"The Democrats’ formulaic charges of partisanship won’t stick" because he is committed to constitutional "textualism" as evidenced by a track record of frequently ruling against the government "across three successive administrations," the legal experts wrote.
Liberal bubble: 'Kavanaugh could drastically shift the court to the right'
Kavanaugh's nomination comes at a "tense moment," said The Washington Post Editorial Board.
"It could drastically shift the court’s tenuous ideological balance, and it comes not long after Senate Republicans disgracefully blocked President Barack Obama from making a court pick in his final year," said the Times' board. "More than ever, the court is in danger of becoming viewed as an instrument of politics rather than an independent, nonpartisan branch of government."
Trump "ignores traditional boundaries on presidential action and the Republican Party mostly enables his autocratic instincts," the board said. But, "Republicans should not duck their responsibility to bring a critical eye to the coming confirmation process."
Conservative bubble: Fear mongering reaches new levels
Since Kavanaugh was named as Trump's nominee the oppostion from liberals "has only become increasingly hostile and emotional," wrote Katie Pavlich for The Hill. "In the aftermath of an official announcement, the fear mongering has been ratcheted up to new levels, complete with accusations of millions of lives being threatened if Kavanaugh is confirmed."
Politically, opposing Kavanaugh for the sake of the resistance is the wrong fight for Democrats to take on before the 2018 midterm elections. Conservatives and Republicans are mobilized in far greater numbers than Democrats on this issue. President Trump nominated Kavanaugh because he qualified to sit on America’s highest court. His 300 opinions over the past 12 years prove it and Democrats would serve the country well by focusing on substance, rather than emotion, as we move forward with the confirmation process.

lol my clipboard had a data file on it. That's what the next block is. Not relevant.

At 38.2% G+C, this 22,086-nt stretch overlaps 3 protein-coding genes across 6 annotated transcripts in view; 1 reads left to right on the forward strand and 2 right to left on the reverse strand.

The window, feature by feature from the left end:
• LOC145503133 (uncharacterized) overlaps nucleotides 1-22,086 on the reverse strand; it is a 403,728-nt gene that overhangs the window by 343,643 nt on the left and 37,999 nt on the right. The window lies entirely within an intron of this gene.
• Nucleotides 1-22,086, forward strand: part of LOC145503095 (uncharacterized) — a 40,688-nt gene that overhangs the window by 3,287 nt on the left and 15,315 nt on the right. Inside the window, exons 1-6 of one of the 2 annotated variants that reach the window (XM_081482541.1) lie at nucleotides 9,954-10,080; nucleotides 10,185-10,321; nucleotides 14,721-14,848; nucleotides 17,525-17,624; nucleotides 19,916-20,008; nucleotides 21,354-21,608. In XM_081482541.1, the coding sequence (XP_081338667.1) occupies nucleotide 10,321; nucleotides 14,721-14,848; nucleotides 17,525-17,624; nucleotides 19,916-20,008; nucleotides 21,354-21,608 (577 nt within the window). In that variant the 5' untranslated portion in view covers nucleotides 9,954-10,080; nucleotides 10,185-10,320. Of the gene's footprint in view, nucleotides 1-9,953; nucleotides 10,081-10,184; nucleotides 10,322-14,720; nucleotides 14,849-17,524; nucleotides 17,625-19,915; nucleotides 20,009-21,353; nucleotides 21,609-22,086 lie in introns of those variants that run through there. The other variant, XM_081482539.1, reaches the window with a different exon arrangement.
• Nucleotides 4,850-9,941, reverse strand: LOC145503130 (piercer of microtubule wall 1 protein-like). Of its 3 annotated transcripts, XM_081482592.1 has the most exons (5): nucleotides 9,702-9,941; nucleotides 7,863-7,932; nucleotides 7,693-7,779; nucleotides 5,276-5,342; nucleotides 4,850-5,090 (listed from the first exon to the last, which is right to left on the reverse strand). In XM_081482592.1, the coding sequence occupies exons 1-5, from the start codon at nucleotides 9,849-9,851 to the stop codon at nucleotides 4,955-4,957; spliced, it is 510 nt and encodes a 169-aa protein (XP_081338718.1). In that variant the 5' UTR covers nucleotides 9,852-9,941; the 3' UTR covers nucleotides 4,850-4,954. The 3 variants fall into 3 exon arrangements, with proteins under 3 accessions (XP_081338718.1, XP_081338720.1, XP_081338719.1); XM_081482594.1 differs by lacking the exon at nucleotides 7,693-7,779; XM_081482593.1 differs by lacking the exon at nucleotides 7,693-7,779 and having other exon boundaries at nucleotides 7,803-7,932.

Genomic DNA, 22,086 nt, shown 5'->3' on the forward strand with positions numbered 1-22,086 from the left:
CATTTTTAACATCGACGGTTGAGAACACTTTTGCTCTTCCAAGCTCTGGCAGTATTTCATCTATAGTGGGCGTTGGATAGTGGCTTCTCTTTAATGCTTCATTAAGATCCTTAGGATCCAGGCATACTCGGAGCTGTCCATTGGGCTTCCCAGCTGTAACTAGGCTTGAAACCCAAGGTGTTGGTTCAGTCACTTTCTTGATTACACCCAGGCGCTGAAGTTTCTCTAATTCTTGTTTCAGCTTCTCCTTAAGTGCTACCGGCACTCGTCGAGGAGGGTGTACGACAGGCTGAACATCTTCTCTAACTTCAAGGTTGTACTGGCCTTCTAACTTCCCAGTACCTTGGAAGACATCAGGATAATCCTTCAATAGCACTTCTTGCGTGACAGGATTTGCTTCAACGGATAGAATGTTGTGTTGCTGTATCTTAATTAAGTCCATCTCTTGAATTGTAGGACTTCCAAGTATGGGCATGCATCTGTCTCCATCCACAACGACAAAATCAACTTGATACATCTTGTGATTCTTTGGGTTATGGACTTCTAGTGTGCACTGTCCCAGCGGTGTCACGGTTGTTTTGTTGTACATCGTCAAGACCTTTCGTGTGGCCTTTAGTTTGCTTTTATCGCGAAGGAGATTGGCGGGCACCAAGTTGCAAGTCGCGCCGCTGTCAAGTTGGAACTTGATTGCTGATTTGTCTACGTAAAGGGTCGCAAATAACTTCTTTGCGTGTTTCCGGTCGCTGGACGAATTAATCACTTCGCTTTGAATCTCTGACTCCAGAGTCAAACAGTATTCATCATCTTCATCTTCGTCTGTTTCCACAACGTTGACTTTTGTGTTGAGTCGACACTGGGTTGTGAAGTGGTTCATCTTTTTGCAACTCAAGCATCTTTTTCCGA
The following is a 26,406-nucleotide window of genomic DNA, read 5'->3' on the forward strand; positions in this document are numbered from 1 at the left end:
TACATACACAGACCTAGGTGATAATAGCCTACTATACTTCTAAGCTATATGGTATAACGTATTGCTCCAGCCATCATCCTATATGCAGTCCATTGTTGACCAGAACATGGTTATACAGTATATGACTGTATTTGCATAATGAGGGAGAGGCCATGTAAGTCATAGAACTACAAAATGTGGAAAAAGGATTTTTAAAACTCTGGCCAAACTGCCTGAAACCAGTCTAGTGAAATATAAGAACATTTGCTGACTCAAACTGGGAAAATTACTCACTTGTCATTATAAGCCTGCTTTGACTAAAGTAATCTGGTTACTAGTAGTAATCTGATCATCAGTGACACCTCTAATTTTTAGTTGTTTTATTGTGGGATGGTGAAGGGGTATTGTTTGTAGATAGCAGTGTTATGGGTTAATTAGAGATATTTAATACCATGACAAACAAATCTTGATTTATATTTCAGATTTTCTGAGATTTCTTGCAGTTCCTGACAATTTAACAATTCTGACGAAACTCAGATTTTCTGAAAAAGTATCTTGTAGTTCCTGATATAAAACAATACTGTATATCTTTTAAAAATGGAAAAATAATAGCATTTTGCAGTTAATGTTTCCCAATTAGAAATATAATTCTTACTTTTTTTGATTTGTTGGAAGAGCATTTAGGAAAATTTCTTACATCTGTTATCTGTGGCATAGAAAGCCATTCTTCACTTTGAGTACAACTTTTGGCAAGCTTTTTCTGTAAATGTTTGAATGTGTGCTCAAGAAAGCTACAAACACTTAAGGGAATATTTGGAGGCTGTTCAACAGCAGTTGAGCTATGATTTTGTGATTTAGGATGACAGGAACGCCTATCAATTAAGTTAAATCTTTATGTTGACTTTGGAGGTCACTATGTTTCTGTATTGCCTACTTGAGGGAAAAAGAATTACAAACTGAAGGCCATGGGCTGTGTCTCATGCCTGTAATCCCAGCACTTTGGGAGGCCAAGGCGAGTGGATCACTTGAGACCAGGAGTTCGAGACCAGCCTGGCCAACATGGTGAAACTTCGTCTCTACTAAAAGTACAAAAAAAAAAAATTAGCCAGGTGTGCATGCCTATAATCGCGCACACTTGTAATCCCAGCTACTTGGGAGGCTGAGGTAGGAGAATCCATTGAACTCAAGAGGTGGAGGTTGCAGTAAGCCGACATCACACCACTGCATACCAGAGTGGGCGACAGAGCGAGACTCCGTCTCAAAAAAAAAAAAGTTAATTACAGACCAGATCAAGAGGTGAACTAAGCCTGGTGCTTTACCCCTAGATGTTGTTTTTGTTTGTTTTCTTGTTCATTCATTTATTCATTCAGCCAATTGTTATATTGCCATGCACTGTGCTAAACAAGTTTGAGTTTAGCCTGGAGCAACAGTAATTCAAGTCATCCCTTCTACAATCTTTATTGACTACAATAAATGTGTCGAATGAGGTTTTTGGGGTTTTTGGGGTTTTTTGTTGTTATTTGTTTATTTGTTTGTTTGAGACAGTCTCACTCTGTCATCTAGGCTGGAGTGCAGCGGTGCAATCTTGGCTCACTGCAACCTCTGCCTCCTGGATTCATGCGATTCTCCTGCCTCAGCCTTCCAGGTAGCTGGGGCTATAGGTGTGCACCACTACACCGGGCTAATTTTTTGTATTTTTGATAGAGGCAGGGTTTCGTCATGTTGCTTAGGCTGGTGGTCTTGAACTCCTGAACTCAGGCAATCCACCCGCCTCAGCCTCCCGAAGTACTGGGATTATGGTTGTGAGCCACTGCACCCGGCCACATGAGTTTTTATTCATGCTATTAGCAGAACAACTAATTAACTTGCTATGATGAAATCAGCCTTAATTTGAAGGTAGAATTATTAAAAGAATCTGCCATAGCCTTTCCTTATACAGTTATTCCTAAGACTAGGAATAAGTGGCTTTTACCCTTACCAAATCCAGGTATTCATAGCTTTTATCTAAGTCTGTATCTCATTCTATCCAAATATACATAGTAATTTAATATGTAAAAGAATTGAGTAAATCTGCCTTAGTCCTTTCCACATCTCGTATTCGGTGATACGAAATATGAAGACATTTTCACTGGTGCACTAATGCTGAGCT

Liberal bubble: Supreme Court may finally become a driving issue for Democrats
It is unlikely the Republican-controlled Senate will fail to confirm Kavanaugh because "filling the nation’s courts with conservative justices is a unifying principle for the Republican Party and appears to be the one sacred cow that even Trump won’t slaughter," said The New Republic's Matt Ford.
But Ford is optimistic that Kavanaugh's confirmation could finally make the Supreme Court a major issue for the Democratic base:
The conservative movement’s push to remake the courts since the 1970s and 1980s ultimately sprang from the Warren Court’s spree of liberal decisions in the 1950s and 1960s. Now that conservatives firmly control the court’s direction, their rulings may prompt a similar pushback from liberals in the years to come. Monday’s announcement may ultimately mark not just the culmination of one campaign for control of the nation’s judiciary, but the beginning of another.